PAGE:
3.3. Spectral type determination for the O- and early B-type stars

Spectral classification of early-type stars in the infrared regime is less reliable than in the optical (see Gray & Corbally 2009), mostly because the lines in the NIR regime are often formed in higher atmospheric layers than the optical lines. In particular, the equivalent width of the H and He lines in hot stars not only depends on the effective temperature, but is also strongly influenced by the surface gravity and the detailed properties of the (generally very strong) stellar winds (see, e.g., Hanson et al. 2005; Repolust et al. 2005). Nevertheless, the He lines show a systematic increase or decrease in line strength with spectral type, which allows spectral types to be reasonably well determined.

The general trends of decreasing line strengths with increasing temperature for the H and He I lines and the increasing line strengths with increasing temperature for the He II lines are clearly seen in the spectra of our calibrator stars, although with a substantial scatter. Given the moderate spectral resolution of our spectra and the limited number of just four diagnostic He lines we can use, we do not aim at a very detailed and highly accurate spectra modeling but instead restrict our analysis to estimating spectral types with an accuracy of about two subtypes.

For all the stars in our samples that showed clear He lines, we analyzed the strengths of the diagnostic lines described below to determine their spectral type as accurately as possible. In order to avoid biases in the classification procedure, we did our classification for all KMOS spectra (i.e., including those stars for which a spectral type was already known from the literature). For stars that were observed twice, the classification was also done twice. The analysis was also done in a “blind” way, that is, without taking the literature information into account. Only after finishing the classification did we check the corresponding literature values, and we compared our two independent spectral types for those stars that were observed twice. We generally found rather good agreement (within about two subtypes) in all cases.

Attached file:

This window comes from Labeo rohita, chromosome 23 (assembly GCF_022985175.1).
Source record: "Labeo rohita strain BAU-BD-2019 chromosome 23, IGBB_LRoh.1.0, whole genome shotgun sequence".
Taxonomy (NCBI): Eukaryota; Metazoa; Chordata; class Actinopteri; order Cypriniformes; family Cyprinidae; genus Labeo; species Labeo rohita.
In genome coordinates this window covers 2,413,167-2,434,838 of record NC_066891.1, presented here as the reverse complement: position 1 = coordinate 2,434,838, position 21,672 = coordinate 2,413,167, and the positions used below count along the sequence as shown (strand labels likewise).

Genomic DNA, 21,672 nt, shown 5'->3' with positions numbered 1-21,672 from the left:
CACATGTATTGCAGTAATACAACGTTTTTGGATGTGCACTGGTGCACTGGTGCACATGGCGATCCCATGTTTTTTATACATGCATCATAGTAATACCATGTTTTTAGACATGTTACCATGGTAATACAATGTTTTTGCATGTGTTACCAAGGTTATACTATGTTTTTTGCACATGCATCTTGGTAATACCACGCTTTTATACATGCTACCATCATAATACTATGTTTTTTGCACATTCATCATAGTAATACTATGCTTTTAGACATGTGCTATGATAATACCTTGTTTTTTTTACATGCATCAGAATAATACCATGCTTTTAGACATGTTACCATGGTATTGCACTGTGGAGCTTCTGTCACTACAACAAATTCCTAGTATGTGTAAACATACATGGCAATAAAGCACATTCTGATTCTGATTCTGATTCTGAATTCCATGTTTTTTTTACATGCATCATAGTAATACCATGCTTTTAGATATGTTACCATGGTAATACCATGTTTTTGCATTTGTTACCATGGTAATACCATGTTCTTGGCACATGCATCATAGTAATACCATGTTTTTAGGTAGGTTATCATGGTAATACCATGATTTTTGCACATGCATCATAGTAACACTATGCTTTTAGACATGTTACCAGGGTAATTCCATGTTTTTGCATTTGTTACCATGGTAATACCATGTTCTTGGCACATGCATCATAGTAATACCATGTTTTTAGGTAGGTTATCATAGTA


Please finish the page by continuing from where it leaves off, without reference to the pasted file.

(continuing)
3.4. Excluding the presence of Red Supergiants

As described above, we consider cool stars to be either foreground field stars or background giants, in any case unrelated to the Carina Nebula. However, a potential complication arises from the fact that some evolved massive stars spend a small fraction of time near the end of their lifetimes as red supergiants (RSGs) and display (very) cool spectra in this phase. Young stellar populations with ages of at least about 10 Myr can thus contain RSGs. Although it appears likely that the stars in Tr 16-SE are too young to be RSGs (the oldest age of the well-studied clusters in the Carina Nebula is 8 Myr [for Tr 15]; see Preibisch et al. 2011a), this possibility should not be a priori excluded. Therefore, we checked whether the cool stars might possibly be RSGs in the Carina Nebula.

For this, we used the fact that RSGs generally have bolometric luminosities of ≳104L and employed the magnitude-luminosity calibration for RSGs derived by Davies et al. (2013a). Although the (unknown) extinction toward our target stars is a possible complication, it is not a very serious one for the purposes of our estimates for two reasons: First, we work in the infrared, and the extinction in the K-band is almost a factor of ten lower than in the optical. Second, from the color-color diagram of our target stars as well as from the cloud column density maps from our previous APEX/LABOCA submillimeter and Herschel far-infrared maps, we know that the cloud extinction in TR 16-SE ranges from values of just a few magnitudes to about 15 magnitudes in optical extinction, corresponding to AK values of ≲1.5 mag. Since the minimal luminosity of RSGs is ≈104L, this implies that, even for an extinction of AV ≈ 15 mag, all possible RSGs should be brighter than K ≈ 5.7. We note that this value is consistent with corresponding estimates based on the K-band bolometric corrections for cool stars from Buzzoni et al. (2010); thus, this magnitude limit is robust.

All our target stars have K-band magnitudes > 6.74 (and > 7.7 for all but the two brightest stars). We can therefore conclude that even the brightest stars in our sample are substantially fainter (by more than one magnitude in the K-band) than the expected magnitudes of even the faintest RSGs in the Carina Nebula. The cool stars in our sample must therefore be either foreground stars or giants (and perhaps RSGs) in the galactic background.

3.5. Results of the spectral classification

Our spectral typing results for each target star are listed in Table B.1. The statistics as a function of spectral types are as follows.

Three stars are classified as “early O-type stars” (≤ O5): B8 (O5-6), B13 (O5), and B14 (O5). One of these, B13 = V662 Car = MJ 596, was known before our observation to be a double-lined O5.5V+O9.5V spectroscopic binary (Niemela et al. 2006) and was reclassified to a spectral type of O5Vz+B0:V by Alexander et al. (2016).